Prefork vs. Worker

Apache uses modules called MPM’s or Multi-Processing Modules for the most basic functions of a web server. The default apache setup contains a selection of of these MPM’s which are responsible for binding to network ports on the server, accepting and dispatching child processes to handle the requests from a browser in order to display a webpage.

Most likely you have Prefork running which is supposed to be better for single or dual core cpu systems, and worker is supposed to be better for multi-CPU systems.

Prefork is older technology, based off of the stable Apache 1.3 software. Prefork is also the default MPM for Apache 2.x. Prefork works, but in certain cases, it doesn’t handle large traffic loads as well as Worker.

Servers that were running prefork and were experiencing higher than average traffic usually run more stable with Worker. You will also see an increase in the amount of requests Apache can handle or serve up per second.

Worker uses a multi-process, multi-threaded approach for serving up webpages. By using many threads to serve requests, it is able to run better with less system resources than a individual process based server, yet it retains much of the stability of a process-based server by keeping multiple processes available, each with many threads.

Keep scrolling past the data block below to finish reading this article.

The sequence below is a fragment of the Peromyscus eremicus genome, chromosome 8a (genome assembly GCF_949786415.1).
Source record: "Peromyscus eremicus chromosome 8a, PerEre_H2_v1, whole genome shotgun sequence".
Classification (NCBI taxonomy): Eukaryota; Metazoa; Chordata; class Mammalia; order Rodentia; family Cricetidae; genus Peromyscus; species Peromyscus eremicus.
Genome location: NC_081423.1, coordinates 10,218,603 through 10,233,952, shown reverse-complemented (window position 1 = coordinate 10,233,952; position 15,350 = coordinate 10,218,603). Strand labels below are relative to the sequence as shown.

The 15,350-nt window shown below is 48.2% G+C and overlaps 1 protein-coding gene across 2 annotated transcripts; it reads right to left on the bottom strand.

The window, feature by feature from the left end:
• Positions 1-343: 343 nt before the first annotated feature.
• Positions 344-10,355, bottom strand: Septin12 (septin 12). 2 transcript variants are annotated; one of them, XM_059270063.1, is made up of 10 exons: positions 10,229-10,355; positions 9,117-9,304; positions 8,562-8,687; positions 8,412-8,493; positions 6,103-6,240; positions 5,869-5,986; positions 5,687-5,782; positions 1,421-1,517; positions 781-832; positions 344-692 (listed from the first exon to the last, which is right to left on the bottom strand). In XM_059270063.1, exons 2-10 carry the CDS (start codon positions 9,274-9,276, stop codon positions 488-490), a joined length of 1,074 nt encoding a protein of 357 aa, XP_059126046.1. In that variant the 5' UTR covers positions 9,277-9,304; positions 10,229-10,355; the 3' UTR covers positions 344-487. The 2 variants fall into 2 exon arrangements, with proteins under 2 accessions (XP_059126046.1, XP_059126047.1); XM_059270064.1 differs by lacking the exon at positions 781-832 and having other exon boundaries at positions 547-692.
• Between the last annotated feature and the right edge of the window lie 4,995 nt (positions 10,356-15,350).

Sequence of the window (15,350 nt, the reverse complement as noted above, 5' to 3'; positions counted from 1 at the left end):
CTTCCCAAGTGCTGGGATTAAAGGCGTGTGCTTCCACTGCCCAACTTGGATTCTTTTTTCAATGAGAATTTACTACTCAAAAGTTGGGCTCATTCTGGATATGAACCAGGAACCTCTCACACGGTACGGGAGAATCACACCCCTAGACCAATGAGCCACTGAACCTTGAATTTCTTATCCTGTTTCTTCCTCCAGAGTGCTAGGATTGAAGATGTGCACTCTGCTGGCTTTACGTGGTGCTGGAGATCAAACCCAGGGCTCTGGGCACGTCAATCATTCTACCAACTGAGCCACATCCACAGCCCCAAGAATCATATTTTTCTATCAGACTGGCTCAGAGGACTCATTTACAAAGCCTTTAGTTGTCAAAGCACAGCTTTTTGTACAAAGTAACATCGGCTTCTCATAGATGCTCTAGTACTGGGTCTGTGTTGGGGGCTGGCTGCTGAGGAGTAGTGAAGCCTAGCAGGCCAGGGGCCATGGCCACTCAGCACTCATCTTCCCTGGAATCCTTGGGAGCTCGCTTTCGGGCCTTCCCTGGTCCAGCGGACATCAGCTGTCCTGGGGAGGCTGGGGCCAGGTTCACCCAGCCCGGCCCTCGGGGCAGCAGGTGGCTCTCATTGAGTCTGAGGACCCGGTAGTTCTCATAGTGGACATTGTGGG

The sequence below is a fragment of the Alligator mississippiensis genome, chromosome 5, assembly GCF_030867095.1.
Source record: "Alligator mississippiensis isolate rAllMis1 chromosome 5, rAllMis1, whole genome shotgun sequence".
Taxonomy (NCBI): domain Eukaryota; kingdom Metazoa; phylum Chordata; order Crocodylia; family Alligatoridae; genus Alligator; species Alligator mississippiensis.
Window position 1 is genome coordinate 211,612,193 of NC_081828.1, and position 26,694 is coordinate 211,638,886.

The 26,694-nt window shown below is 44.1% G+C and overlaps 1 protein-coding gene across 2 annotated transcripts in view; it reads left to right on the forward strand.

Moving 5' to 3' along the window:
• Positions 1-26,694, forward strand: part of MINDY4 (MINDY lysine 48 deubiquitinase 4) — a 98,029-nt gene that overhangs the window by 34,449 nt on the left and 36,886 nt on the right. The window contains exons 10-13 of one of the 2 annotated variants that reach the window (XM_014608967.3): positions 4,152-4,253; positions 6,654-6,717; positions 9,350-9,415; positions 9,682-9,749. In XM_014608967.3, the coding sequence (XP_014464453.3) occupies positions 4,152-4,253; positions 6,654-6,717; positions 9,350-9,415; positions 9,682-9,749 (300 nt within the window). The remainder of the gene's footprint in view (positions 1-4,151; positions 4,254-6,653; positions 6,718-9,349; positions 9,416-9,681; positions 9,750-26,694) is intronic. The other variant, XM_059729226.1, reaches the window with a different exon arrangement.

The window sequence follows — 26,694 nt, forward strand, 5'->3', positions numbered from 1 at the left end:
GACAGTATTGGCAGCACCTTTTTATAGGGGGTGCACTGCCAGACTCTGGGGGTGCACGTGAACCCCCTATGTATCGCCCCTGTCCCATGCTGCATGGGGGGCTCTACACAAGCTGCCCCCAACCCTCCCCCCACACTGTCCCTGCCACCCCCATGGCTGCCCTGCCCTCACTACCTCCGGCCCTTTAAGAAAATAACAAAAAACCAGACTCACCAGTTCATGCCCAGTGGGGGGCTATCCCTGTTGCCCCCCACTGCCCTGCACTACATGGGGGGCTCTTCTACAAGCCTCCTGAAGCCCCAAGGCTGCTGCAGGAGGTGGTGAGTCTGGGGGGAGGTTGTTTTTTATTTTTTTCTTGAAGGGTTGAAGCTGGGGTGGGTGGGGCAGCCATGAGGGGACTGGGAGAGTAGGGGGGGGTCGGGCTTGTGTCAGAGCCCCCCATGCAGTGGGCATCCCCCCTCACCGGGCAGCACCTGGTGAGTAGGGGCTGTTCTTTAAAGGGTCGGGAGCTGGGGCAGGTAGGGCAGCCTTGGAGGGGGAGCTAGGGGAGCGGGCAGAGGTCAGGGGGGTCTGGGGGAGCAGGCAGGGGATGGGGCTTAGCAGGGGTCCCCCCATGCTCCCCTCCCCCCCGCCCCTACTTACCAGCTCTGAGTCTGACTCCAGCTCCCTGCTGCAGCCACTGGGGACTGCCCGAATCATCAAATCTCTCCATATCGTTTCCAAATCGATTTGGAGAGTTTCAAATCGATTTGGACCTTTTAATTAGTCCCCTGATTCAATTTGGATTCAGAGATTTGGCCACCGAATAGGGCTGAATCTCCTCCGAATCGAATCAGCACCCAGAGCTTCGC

Unfortunately, PHP5 does not work well with the Worker MPM out of the box, but it can be configured to work using CGI or FastCGI. To check your version of php simply run

[root@host] ~ >> php -v
PHP 5.2.9 (cli) (built: Oct 14 2009 03:46:53)

Check with a developer to see if this would be something you would be interested in upgrading to so he can check the sites on the server to make sure they are compatible with using worker.

This is the general idea behind using worker. It may better suit your needs and lower load spikes if it is compatible with your current sites.

More information is available here:


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